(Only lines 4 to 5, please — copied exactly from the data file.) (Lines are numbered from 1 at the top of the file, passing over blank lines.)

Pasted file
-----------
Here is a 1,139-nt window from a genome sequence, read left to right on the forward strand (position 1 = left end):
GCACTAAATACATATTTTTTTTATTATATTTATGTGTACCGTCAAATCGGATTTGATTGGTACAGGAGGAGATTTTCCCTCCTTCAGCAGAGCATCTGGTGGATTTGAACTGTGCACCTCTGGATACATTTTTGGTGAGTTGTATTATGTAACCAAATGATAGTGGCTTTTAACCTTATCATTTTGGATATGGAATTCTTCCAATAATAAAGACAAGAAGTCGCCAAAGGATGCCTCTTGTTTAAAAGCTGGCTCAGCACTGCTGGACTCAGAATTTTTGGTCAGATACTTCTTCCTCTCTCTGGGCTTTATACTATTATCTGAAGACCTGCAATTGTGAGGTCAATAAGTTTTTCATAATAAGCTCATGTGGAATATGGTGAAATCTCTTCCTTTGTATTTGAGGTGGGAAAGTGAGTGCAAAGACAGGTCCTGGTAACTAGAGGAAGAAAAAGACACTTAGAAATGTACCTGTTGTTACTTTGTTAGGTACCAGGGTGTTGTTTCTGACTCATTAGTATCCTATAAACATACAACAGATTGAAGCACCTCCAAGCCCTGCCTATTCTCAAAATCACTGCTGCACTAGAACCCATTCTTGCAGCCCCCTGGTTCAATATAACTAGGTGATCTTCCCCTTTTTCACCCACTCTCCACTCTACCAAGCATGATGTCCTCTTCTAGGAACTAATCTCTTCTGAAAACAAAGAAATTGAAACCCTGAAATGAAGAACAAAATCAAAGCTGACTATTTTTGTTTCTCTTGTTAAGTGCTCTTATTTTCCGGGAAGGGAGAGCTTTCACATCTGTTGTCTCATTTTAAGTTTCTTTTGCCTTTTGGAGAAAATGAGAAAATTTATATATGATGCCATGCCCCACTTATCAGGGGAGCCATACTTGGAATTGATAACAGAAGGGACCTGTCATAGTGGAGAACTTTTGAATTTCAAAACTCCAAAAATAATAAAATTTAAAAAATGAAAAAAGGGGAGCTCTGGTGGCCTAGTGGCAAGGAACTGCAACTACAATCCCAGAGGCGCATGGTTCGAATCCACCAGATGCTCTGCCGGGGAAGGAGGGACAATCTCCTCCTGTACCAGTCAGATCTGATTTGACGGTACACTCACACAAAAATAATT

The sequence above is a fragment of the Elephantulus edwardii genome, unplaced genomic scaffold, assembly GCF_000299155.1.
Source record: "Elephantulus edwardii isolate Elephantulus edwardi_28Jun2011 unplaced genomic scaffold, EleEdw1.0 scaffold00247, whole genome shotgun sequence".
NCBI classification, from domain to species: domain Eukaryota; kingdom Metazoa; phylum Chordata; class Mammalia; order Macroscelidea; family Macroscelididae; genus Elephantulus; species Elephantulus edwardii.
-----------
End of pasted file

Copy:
Source record: "Elephantulus edwardii isolate Elephantulus edwardi_28Jun2011 unplaced genomic scaffold, EleEdw1.0 scaffold00247, whole genome shotgun sequence".
NCBI classification, from domain to species: domain Eukaryota; kingdom Metazoa; phylum Chordata; class Mammalia; order Macroscelidea; family Macroscelididae; genus Elephantulus; species Elephantulus edwardii.